If you had a crystal ball, what would it reveal about your financial future? Curious to find out?
In Glamour magazine’s May issue, I explored some financial predictors and discovered five signs you might be broke in 10 years or less.
Sign #1: Fail to Negotiate Salary
If you’re someone who tends to accept the very first offer at every new job, research shows it’s like leaving a million bucks in lost earnings over a lifetime. Before accepting a deal, head to GetRaised.com to compare salaries in your field and zip code. Then ask for a bump before accepting the job — experts say it’s the best time to ask!
Sign #2: Savings Shortfall
If you had to come up with some quick cash to fix a leaky roof or cover a surprise medical expense, could you? The fact is half of Americans say they’d have a hard time shoring up $2,000 on short notice, according to the National Bureau of Economic Research. But without a savings cushion you’re a prime candidate for financial disaster.
Sign #3: Argumentative Parents
Next, how would you describe the way your parents communicated about money when you were young? If they argued constantly, that may be another troubling sign. A new study finds kids with parents who fought over money are three times more likely to rack up a large amount of debt as adults. If that sounds like you, don’t let your past dictate your future. Take control by seeking help from local support groups or from a certified credit counselor in your area.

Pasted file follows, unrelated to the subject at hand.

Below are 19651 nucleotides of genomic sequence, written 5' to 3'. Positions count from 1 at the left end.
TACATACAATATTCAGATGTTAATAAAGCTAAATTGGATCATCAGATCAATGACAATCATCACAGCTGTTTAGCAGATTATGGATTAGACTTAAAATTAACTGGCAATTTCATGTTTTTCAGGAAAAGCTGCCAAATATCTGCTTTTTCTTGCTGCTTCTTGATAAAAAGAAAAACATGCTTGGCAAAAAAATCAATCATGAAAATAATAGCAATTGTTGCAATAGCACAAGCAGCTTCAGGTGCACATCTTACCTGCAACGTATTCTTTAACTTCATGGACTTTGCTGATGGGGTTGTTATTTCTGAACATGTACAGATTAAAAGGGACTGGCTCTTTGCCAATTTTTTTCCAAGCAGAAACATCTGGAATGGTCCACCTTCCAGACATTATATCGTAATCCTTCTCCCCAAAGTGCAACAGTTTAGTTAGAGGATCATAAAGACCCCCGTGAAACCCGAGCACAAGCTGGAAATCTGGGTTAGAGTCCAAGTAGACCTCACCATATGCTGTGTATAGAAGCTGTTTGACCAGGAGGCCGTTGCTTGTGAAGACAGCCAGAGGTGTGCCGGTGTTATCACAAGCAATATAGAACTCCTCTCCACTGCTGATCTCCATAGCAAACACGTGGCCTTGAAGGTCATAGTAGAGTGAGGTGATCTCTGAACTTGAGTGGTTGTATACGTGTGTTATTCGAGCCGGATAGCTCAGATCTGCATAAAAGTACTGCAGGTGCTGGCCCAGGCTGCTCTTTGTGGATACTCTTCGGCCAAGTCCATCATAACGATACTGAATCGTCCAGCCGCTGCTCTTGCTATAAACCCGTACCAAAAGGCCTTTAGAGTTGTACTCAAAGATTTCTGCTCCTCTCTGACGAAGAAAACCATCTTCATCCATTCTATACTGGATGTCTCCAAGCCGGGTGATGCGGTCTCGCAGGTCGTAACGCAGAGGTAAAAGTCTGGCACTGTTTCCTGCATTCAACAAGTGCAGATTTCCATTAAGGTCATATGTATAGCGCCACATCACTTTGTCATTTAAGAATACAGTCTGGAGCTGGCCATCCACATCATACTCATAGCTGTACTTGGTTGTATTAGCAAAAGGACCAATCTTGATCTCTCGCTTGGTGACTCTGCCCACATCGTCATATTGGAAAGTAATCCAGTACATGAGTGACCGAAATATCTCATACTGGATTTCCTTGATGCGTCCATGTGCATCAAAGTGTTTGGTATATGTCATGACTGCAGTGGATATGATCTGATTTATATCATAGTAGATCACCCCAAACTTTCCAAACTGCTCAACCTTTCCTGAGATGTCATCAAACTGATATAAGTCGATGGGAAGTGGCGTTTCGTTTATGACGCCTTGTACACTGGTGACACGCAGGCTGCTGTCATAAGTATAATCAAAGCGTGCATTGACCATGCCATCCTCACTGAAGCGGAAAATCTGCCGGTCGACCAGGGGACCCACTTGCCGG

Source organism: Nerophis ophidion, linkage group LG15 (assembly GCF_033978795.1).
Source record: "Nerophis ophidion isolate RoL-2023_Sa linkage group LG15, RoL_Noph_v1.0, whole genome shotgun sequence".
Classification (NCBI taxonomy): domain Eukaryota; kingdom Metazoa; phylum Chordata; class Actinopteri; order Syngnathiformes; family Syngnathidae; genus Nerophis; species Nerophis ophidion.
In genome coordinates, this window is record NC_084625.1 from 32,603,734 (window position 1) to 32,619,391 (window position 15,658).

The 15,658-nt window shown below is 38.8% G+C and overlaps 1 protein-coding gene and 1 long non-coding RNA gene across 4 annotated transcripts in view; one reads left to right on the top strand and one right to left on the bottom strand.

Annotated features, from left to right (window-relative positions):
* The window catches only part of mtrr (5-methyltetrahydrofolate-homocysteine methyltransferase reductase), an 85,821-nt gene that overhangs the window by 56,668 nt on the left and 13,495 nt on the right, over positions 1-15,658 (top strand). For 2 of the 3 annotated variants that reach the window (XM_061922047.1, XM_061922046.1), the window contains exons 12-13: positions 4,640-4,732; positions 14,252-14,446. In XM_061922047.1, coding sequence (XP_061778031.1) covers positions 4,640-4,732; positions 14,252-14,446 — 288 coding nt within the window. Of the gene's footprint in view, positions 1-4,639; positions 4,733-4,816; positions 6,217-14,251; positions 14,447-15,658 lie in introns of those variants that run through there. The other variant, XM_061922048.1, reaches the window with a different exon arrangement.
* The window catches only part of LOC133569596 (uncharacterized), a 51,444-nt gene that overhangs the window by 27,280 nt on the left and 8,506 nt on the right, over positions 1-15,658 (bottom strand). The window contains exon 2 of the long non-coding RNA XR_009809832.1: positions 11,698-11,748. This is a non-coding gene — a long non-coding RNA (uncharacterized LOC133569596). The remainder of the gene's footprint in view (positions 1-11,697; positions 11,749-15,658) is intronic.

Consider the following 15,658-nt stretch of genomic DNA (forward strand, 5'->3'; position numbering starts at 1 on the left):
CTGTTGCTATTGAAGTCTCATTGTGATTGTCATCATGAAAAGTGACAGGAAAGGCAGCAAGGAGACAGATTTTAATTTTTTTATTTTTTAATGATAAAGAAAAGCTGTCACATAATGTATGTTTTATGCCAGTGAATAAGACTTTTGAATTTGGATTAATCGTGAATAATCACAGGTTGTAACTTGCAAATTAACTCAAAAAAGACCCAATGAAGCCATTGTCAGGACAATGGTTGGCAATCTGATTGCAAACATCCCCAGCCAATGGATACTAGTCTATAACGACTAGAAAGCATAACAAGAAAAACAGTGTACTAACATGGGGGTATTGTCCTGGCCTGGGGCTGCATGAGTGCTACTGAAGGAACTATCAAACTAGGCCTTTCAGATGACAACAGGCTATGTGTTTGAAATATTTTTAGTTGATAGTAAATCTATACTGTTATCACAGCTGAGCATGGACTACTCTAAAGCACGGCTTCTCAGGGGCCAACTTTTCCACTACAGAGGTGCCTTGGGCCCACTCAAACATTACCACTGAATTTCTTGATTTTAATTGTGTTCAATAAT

Sign #4: Empty Retirement Account
Sign number four may rest in your retirement account. How much is actually in there? If you’re not actively participating in your company’s retirement plan or your own individual retirement account, financial hardship could very well be a reality in your later years. To get savings on the right track, check out sites like ChoosetoSave.org and AARP.com for helpful retirement calculators.
Sign #5: Not Sharing Savings Goals
And finally, when trying to save money do you:
A) Tell many friends and family.
Confide in a couple people.
C) Keep it to myself.
If you answered C, your savings goals may turn out less than successful. A recent study by the Bureau of Economic Research found that those who publicly announced their savings progress saved 3.5 times more often and their average savings balance was almost twice that of those who kept their goals to themselves. So don’t be shy. It’s good for your wallet!
What are some signs you’re headed in the right financial direction? Connect with me on Twitter @Farnoosh and use the hashtag #finfit.